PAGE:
Box Breathing: Inhale for four seconds; Hold the breath in your lungs for four seconds; Exhale for four seconds and then hold the breath in your lungs for four seconds. Repeat for up to five minutes.
Intermittent Breath Retention: In this one, you inhale for a count of four; hold your breath for a count of seven and then exhale through your mouth for a count of eight. This one seems to be very popular on the internet and I’ve tried it several times. But I get all hung up trying to count and holding my breath for seven seconds causes more anxiety.
4. Try Simple Diaphragmatic Breathing Instead.
Most of the time, this is what works best for me:
- Close your eyes and place one hand on your belly and one hand on your chest.
- Inhale deeply through your nose, letting your belly rise.
- Exhale fully with pursed lips through your mouth.
This link to the Cleveland Clinic webpage on diaphragmatic breathing might be helpful.
Sometimes I follow a guided meditation in which I’m prompted to take in a slow full belly breath and then gently let it out. The aim is to lengthen both the inhale and the exhale over your normal breathing pattern. That’s it. No hands on the belly or chest; no forced exhale. This also works well for me.
5. Distract Yourself.
When you’re meditating, your mind will wander away from your breathing to random thoughts and that’s okay. When you become aware of those thoughts, just gently guide yourself back to your breathing without judgment.
You can try using visualizations, gently replacing your thoughts with something like a color, a glowing ball or picturing one of your favorite places.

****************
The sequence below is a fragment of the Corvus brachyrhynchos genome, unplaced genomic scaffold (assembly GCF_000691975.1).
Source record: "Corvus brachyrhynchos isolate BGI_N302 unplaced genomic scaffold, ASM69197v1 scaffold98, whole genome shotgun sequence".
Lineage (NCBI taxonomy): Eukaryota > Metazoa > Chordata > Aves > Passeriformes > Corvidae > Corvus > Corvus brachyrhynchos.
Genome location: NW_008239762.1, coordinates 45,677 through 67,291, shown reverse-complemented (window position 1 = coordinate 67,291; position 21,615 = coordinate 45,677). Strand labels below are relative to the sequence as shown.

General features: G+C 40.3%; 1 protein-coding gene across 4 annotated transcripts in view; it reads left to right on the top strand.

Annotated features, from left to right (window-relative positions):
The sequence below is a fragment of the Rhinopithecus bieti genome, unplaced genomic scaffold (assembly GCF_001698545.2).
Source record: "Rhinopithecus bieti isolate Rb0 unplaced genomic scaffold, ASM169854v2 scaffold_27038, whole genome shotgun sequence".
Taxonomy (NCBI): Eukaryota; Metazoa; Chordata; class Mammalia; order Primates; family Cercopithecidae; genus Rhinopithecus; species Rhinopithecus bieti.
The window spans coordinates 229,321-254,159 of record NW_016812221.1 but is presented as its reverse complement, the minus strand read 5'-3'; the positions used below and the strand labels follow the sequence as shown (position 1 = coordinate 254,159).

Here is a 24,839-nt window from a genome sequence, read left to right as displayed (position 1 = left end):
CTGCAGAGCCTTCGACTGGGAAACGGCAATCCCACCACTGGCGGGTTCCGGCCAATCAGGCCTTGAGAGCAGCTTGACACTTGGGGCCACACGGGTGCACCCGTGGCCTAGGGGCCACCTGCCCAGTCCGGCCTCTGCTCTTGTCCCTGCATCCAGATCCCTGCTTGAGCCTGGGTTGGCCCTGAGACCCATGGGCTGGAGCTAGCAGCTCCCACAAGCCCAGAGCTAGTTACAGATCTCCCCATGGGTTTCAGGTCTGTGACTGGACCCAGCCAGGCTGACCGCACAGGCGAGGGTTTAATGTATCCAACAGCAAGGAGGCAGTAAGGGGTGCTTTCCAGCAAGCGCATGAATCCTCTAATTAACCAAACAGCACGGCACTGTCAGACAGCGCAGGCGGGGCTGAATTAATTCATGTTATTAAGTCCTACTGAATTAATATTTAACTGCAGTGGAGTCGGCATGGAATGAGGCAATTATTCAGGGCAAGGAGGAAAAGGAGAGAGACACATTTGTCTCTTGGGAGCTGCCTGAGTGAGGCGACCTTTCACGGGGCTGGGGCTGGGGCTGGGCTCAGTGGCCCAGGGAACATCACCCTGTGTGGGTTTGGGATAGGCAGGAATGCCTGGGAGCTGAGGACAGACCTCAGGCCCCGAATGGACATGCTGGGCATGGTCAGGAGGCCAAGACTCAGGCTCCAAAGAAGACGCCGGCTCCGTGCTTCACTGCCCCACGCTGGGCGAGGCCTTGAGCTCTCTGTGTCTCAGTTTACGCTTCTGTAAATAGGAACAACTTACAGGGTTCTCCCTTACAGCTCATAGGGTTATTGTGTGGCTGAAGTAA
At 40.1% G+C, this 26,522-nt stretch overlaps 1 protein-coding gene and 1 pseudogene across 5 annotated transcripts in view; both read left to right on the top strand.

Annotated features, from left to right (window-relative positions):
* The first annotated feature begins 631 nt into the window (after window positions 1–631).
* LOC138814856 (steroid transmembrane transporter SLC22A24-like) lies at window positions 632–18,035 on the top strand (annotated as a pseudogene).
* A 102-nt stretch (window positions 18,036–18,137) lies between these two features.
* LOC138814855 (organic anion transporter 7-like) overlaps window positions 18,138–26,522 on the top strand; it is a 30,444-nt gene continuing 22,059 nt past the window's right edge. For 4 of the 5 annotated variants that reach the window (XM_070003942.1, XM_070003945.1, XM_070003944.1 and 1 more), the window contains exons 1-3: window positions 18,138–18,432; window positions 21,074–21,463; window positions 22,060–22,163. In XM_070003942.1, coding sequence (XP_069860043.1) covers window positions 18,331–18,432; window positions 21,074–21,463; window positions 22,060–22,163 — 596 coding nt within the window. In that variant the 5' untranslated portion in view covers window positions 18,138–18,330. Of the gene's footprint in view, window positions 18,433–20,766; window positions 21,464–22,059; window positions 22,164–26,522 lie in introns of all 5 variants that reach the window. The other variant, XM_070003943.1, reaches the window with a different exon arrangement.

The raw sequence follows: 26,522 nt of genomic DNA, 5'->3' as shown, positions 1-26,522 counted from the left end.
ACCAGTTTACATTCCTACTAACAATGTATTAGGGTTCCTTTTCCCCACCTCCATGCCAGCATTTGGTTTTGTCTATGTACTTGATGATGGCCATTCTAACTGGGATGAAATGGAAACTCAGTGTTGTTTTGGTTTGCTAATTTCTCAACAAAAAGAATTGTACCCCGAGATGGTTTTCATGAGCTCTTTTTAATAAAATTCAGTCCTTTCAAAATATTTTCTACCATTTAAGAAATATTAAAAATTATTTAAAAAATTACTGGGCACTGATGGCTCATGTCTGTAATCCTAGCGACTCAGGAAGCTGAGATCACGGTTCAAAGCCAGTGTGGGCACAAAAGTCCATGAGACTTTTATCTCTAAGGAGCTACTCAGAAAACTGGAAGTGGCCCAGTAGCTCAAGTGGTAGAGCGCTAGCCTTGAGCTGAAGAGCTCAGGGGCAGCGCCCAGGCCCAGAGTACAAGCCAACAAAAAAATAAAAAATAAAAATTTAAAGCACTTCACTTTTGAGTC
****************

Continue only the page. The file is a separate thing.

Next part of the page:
You can also try repeating a mantra or an affirming phrase. Here’s one example: May I be safe. May I be happy. May I live with ease.
6. Try Guided Meditation.
I’ve also had success with guided meditations available on many apps today. It can be reassuring to listen to a soothing voice guide you through each step. [You’ll need to find a guide who follows the easy breathing technique. I like davidji on Insight Timer, but everyone is different.]
I find that guided meditation lessens the idea that I’m in control or I might be doing something wrong.
Here are just a few meditation apps to consider:
- Insight Timer – this is the one I use most often.
- Breathwrk – I trialed this briefly and found it’s not really guided meditation with an instructor. It’s an on-screen visual prompt that cues you when to inhale/exhale. This one might help with the intentional breathing exercises that involve counting.
7. Finally, Stop Trying to Meditate.
If trying to do breathwork or meditation continues to make you anxious, then maybe it’s not for you. We need to acknowledge that meditation is just one tool available and isn’t for everyone.
Listening to music, walking outdoors or spending time in nature can all have positive effects on our well-being and for many people, are just as effective as a formal meditation practice.
If you continue to suffer from anxiety or find yourself agitated when you focus on breathwork, then consider reaching out to a qualified mental health practitioner. I hope you don’t give in to the stigma surrounding seeking outside help.
Now it’s your turn. Do you struggle with anxiety when you focus on your breath during meditation? Are any of these tips helpful? Let me know!